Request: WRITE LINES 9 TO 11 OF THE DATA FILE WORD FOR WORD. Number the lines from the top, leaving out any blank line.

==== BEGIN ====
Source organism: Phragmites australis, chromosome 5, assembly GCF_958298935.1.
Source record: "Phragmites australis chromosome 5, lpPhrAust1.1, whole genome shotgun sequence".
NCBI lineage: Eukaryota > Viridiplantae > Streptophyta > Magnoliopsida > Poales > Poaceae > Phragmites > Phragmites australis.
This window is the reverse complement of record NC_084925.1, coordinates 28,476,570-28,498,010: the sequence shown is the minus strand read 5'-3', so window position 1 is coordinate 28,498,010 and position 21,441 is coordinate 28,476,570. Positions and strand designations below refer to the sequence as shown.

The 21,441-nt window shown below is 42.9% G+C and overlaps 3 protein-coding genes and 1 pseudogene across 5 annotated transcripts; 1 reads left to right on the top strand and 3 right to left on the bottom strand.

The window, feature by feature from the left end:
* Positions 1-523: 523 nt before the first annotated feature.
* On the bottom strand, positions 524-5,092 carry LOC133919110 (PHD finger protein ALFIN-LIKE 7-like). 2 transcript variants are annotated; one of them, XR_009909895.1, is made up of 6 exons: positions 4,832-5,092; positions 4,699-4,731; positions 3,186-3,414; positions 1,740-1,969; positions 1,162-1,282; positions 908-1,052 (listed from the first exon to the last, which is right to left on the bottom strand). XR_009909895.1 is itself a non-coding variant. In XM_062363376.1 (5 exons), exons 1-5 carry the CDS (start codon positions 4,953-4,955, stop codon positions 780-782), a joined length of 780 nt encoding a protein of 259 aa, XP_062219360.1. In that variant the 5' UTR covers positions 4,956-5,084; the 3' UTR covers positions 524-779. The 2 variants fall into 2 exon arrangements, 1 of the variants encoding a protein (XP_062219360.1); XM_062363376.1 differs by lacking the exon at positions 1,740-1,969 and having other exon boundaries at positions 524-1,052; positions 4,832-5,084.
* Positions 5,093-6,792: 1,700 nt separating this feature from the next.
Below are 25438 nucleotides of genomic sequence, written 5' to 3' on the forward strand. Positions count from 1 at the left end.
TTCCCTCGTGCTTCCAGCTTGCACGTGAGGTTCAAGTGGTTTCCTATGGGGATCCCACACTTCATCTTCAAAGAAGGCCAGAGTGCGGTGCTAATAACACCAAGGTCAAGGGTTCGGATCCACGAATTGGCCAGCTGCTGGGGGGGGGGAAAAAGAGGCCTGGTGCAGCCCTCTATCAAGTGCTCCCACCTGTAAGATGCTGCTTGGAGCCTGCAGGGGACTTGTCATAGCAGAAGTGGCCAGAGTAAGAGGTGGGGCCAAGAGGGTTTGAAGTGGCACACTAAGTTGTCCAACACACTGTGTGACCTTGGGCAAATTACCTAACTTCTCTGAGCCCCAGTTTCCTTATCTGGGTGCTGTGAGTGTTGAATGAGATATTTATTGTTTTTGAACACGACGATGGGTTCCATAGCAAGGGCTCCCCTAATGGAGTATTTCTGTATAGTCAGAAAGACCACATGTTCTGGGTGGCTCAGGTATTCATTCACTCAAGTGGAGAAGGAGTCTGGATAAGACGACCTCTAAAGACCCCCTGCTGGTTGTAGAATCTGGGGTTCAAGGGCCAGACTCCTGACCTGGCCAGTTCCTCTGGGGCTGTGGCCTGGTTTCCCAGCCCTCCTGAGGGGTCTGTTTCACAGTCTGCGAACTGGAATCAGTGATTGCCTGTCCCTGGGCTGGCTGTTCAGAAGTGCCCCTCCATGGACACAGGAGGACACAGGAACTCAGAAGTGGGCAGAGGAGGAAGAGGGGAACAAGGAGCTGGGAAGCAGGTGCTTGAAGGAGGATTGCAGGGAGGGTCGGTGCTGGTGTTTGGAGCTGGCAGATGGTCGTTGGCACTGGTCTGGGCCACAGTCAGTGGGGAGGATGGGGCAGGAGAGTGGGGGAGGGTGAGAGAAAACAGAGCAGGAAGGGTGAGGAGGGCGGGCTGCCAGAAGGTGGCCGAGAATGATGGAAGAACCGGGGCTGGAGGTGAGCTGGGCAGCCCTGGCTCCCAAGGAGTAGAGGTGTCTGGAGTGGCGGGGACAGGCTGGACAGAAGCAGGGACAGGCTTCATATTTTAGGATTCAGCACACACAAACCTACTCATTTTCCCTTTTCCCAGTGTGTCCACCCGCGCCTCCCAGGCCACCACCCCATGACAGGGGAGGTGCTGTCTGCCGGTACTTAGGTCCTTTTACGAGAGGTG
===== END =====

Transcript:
* Positions 5,093-6,792: 1,700 nt separating this feature from the next.
Below are 25438 nucleotides of genomic sequence, written 5' to 3' on the forward strand. Positions count from 1 at the left end.
TTCCCTCGTGCTTCCAGCTTGCACGTGAGGTTCAAGTGGTTTCCTATGGGGATCCCACACTTCATCTTCAAAGAAGGCCAGAGTGCGGTGCTAATAACACCAAGGTCAAGGGTTCGGATCCACGAATTGGCCAGCTGCTGGGGGGGGGGAAAAAGAGGCCTGGTGCAGCCCTCTATCAAGTGCTCCCACCTGTAAGATGCTGCTTGGAGCCTGCAGGGGACTTGTCATAGCAGAAGTGGCCAGAGTAAGAGGTGGGGCCAAGAGGGTTTGAAGTGGCACACTAAGTTGTCCAACACACTGTGTGACCTTGGGCAAATTACCTAACTTCTCTGAGCCCCAGTTTCCTTATCTGGGTGCTGTGAGTGTTGAATGAGATATTTATTGTTTTTGAACACGACGATGGGTTCCATAGCAAGGGCTCCCCTAATGGAGTATTTCTGTATAGTCAGAAAGACCACATGTTCTGGGTGGCTCAGGTATTCATTCACTCAAGTGGAGAAGGAGTCTGGATAAGACGACCTCTAAAGACCCCCTGCTGGTTGTAGAATCTGGGGTTCAAGGGCCAGACTCCTGACCTGGCCAGTTCCTCTGGGGCTGTGGCCTGGTTTCCCAGCCCTCCTGAGGGGTCTGTTTCACAGTCTGCGAACTGGAATCAGTGATTGCCTGTCCCTGGGCTGGCTGTTCAGAAGTGCCCCTCCATGGACACAGGAGGACACAGGAACTCAGAAGTGGGCAGAGGAGGAAGAGGGGAACAAGGAGCTGGGAAGCAGGTGCTTGAAGGAGGATTGCAGGGAGGGTCGGTGCTGGTGTTTGGAGCTGGCAGATGGTCGTTGGCACTGGTCTGGGCCACAGTCAGTGGGGAGGATGGGGCAGGAGAGTGGGGGAGGGTGAGAGAAAACAGAGCAGGAAGGGTGAGGAGGGCGGGCTGCCAGAAGGTGGCCGAGAATGATGGAAGAACCGGGGCTGGAGGTGAGCTGGGCAGCCCTGGCTCCCAAGGAGTAGAGGTGTCTGGAGTGGCGGGGACAGGCTGGACAGAAGCAGGGACAGGCTTCATATTTTAGGATTCAGCACACACAAACCTACTCATTTTCCCTTTTCCCAGTGTGTCCACCCGCGCCTCCCAGGCCACCACCCCATGACAGGGGAGGTGCTGTCTGCCGGTACTTAGGTCCTTTTACGAGAGGTG